What the Future of Apartment Design Looks Like

It’s hard to be forward-thinking – most of us just got the hang of writing the date with ‘2016’ instead of ‘2015.’ Thankfully, the design industry is always ahead of the curve, and architects and designers are already predicting the trends that will saturate the multifamily market in the New Year. MHN spoke to Cecil Baker, a Philadelphia-based architect who also has a background in development. Baker’s market-savvy development foundation coupled with his eye for design make him a venerable force in the architecture world. The award-winning architect told MHN he expects that projects in 2016 will call for more attention to detail and sustainability, and he predicts that the following trends will become the most ubiquitous.

Manufactured Materials

Today’s technological advances coupled with a growing emphasis on sustainability have produced a rise in the use of manufactured materials as a design feature. Modern manufacturing techniques have made it possible to recreate the look of a variety of natural materials like wood and stone with man-made materials. Before, imported woods and stones were the mark of a quality design, but Baker said, “A change has come about, largely driven by this digitized manufacturing process, where materials are coming on the market every day that are as exotic-looking, as special and as one-of-a-kind as any of the harvested or mined products.”  Baker also said he sees that porcelain is overtaking stone, medium-density fiberboard is usurping plywood and sophisticated paints and lacquers are being used to mimic the finish and texture of natural wood surfaces.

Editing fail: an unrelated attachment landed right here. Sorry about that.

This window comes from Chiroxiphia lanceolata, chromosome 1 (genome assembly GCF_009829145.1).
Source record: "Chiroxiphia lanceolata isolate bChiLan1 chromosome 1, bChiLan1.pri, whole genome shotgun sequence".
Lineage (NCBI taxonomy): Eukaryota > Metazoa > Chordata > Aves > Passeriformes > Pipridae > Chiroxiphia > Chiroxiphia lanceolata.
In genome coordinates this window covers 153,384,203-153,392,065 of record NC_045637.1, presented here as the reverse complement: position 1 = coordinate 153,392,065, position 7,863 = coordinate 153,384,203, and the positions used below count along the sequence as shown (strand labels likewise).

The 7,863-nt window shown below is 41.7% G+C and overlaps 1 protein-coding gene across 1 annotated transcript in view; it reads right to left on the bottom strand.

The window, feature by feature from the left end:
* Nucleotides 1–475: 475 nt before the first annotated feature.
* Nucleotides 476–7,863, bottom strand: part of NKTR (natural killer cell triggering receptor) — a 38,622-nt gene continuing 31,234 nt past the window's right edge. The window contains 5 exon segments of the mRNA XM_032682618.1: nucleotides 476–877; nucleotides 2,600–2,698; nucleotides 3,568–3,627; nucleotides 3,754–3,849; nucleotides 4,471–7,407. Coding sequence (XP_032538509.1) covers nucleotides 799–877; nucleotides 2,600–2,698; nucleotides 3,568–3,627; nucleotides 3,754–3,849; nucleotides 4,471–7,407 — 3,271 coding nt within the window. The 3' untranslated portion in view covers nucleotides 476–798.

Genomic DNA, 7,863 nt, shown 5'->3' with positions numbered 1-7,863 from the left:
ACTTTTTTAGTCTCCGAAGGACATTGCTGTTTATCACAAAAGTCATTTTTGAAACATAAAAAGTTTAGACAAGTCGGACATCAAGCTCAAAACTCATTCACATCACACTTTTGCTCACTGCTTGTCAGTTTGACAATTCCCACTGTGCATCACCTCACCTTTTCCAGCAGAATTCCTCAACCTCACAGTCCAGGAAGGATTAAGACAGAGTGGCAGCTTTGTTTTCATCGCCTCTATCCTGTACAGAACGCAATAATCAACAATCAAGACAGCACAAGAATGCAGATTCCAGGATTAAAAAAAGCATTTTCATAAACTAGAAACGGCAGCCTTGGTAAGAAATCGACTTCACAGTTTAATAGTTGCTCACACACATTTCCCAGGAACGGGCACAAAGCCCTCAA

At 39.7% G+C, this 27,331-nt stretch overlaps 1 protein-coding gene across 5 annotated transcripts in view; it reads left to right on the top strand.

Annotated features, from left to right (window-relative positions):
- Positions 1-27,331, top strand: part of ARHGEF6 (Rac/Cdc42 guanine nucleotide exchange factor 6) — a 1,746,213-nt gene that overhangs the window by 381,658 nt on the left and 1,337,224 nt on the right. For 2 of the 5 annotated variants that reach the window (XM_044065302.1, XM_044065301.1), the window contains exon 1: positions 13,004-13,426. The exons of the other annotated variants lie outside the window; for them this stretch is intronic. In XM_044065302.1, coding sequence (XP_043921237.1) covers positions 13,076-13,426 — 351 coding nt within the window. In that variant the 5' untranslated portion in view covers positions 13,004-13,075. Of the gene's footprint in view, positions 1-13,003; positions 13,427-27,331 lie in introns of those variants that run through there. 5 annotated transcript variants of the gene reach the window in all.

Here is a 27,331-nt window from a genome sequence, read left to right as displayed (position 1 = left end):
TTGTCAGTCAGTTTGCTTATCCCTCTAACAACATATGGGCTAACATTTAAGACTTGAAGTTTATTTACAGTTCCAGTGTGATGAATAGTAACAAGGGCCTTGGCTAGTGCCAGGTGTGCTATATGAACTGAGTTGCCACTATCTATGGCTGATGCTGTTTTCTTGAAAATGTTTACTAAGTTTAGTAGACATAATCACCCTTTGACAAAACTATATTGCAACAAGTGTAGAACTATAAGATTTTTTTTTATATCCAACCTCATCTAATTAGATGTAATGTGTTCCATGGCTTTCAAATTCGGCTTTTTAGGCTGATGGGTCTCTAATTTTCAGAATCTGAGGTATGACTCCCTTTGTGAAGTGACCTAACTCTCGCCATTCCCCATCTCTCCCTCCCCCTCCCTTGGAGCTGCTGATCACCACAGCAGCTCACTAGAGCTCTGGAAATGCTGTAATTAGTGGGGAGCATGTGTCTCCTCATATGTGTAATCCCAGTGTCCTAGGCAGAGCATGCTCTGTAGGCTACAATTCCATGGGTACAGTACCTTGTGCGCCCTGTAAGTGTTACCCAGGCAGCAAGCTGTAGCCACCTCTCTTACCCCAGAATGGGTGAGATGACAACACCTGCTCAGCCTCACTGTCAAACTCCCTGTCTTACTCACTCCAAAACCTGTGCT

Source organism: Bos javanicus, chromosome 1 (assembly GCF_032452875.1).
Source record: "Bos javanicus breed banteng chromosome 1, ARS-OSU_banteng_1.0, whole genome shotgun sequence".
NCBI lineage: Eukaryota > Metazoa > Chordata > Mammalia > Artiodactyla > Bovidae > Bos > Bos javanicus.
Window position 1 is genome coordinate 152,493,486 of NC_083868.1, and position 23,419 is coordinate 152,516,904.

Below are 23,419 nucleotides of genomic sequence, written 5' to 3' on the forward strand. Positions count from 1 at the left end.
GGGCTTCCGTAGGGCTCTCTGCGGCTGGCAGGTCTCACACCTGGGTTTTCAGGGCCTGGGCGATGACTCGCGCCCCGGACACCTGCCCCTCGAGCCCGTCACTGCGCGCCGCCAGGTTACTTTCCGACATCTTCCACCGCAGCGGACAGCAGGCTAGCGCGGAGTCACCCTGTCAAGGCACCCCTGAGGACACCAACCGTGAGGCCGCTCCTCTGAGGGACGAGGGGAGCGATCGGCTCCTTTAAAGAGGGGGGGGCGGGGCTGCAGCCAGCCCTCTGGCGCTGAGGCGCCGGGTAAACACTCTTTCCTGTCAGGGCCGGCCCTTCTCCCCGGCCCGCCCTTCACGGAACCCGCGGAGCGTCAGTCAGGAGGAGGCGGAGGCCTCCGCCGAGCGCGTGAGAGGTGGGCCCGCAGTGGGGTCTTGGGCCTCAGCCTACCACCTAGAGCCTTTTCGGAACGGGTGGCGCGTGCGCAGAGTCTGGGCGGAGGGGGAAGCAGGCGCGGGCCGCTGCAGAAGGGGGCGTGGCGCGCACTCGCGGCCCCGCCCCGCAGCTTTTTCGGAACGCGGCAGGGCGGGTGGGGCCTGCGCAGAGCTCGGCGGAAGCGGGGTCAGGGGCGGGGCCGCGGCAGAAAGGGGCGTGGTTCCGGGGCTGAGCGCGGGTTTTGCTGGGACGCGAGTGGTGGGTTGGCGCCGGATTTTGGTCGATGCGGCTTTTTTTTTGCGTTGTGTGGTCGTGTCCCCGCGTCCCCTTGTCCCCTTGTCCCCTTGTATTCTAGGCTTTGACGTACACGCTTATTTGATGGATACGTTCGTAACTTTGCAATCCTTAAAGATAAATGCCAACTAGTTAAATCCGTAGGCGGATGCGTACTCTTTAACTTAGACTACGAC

LED Lighting

Many architects and designers are finding new ways to utilize lighting, and specifically LED lighting, as a way to define the space. LED lights can be used to create continuity or break up a space, and they can be small and versatile enough to be placed almost anywhere. Noting that LED lights can be placed within certain materials, like concrete, Baker added, “You’re getting luminous architecture where the lighting is coming from the very materials that are on the walls, ceilings and floors.”

Low-Key Color Palettes

If this year’s Pantone colors are any indication, 2016 will be a banner year for understated pastels and muted neutrals. Baker attributes these color trends to “a fluid, economical urban paradigm that is moving into architecture.” He also says this may be part of the Millennial influence; that young professionals are trying to get away from the ornate Colonial or Georgian styles of their childhood homes.  “There is a desire for more nuanced color, so we’re seeing a lot of white and pearly white, light grays and smoky grays. It’s almost as if the color has been bleached out of the architecture,” Baker added.

Overall, Baker sees the aesthetic of modern design moving toward a more flexible, less austere look.  “There is far less resistance to change; a more exploratory, more inventive, more embracing approach to the way people live, and they don’t have to hide behind anything or anyone. We’re free of chair rails and molding and the other things that used to define our sensibilities,” he said.

To view some examples of upcoming trends and Baker’s work, click through the slideshow above.